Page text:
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Testosterone linked to higher risk of heart disease, research findings | Society

Men may be more likely to develop heart failure, heart disease or blood clots than women at least in part because they have higher levels of testosterone, researchers say. The team said that the discovery could contribute to the development of new treatments for heart disease. Prof Mary Schooling, co-author of the study from the City University of New York, said: "We need to think about new directions to reduce heart disease and this is a way to do it," pointed out that statins used to reduce The risk of myocardial infarction and stroke has been shown to lower testosterone levels. "To protect men, we should look at treatments and lifestyles that are more on the side to keep testosterone lower than higher," she said, although she added that marketing could be such efforts. According to the latest figures in seven men in the UK die from cardiovascular disease compared to one in twelve women. While the latest study is not the first to suggest a link between cardiovascular problems and higher testosterone levels, the team said it was important because it was based on genetic predisposition to higher testosterone levels. The research also emphasizes the suggestion that people who take testosterone supplements, which have become increasingly popular, are at risk of being put at risk: US food and drug administration has already warned of a relationship between testosterone and cardiovascular risk, such treatments are recommended only for patients with low testosterone levels caused by a medical problem. "There have…

Men may be more likely to develop heart failure, heart disease or blood clots than women at least in part because they have higher levels of testosterone, researchers say.

The team said that the discovery could contribute to the development of new treatments for heart disease.

Prof Mary Schooling, co-author of the study from the City University of New York, said: “We need to think about new directions to reduce heart disease and this is a way to do it,” pointed out that statins used to reduce The risk of myocardial infarction and stroke has been shown to lower testosterone levels. “To protect men, we should look at treatments and lifestyles that are more on the side to keep testosterone lower than higher,” she said, although she added that marketing could be such efforts.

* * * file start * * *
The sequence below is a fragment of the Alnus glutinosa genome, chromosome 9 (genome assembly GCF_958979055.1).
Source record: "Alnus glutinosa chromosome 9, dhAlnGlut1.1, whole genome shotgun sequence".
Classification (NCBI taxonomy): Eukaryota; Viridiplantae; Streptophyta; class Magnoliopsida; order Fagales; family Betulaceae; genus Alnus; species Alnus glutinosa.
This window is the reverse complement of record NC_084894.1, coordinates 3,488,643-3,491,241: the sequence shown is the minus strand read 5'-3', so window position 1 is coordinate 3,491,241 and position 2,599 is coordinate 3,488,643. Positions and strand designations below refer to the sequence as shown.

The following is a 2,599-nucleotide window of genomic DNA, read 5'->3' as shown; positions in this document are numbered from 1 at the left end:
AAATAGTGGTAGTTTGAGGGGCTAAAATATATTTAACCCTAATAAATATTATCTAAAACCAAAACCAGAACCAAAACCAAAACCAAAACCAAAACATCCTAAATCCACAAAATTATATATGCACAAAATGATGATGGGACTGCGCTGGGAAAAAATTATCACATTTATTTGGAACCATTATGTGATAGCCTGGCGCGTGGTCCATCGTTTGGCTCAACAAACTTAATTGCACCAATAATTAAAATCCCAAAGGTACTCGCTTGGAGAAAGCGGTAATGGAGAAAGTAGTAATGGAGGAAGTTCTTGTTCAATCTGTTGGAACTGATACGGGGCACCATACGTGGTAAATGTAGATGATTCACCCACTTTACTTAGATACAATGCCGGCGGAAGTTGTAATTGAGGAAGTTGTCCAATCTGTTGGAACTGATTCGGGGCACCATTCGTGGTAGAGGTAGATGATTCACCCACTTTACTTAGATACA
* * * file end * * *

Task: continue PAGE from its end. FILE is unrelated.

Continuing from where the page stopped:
According to the latest figures in seven men in the UK die from cardiovascular disease compared to one in twelve women.

While the latest study is not the first to suggest a link between cardiovascular problems and higher testosterone levels, the team said it was important because it was based on genetic predisposition to higher testosterone levels.

The research also emphasizes the suggestion that people who take testosterone supplements, which have become increasingly popular, are at risk of being put at risk: US food and drug administration has already warned of a relationship between testosterone and cardiovascular risk, such treatments are recommended only for patients with low testosterone levels caused by a medical problem. “There have also been court cases where men who have had cardiovascular events have sued the testosterone vendors,” says Schooling.

Writing in BMJ reported researchers from the UK, the US and China how they used genetic data from participants in UK BioBank examines whether there was a link between testosterone and the chance to experience heart disease.

The team looked at data collected between 2006 and 201

0 from approximately 400,000 men and women aged 40-69, focusing on two regions of the genome linked to testosterone production, each explaining just over 1% of the variation in testosterone levels. They then predicted the individuals’ testosterone levels from the combination of genetic variants each individual had and looked at whether the participants continued to develop cardiac conditions before April 2018.

The results revealed that while one of the two regions of the genome showed little link to any of the heart problems considered , the other did – though only in men. In fact, both blood clots and heart failure were more common, the more testosterone a man was predicted to have built on his genetic variants. The team found no link to myocardial infarction, but they said it could have been down to the fact that participants were generally healthy from the beginning and that there were few heart attacks to study. An association between predicted testosterone and heart attacks occurred when the team looked at data from another study that involved a larger number of men in poorer health.

The study had some limitations, for example, that it focused mainly on white people and included health data partly based on self-reports. The approach also involved assumptions – for example, that the genetic variants had no direct impact on the risk of cardiovascular disease and that the same gene regions affected testosterone production in women as men.

Dr Vicky MacRae of the University of Edinburgh, who was not involved in the study, said the research added a growing body of evidence that testosterone may play a role in cardiovascular disease. But she added more research was necessary to remove the mechanisms behind such activities and how testosterone interacts with estrogen before treatments were developed.

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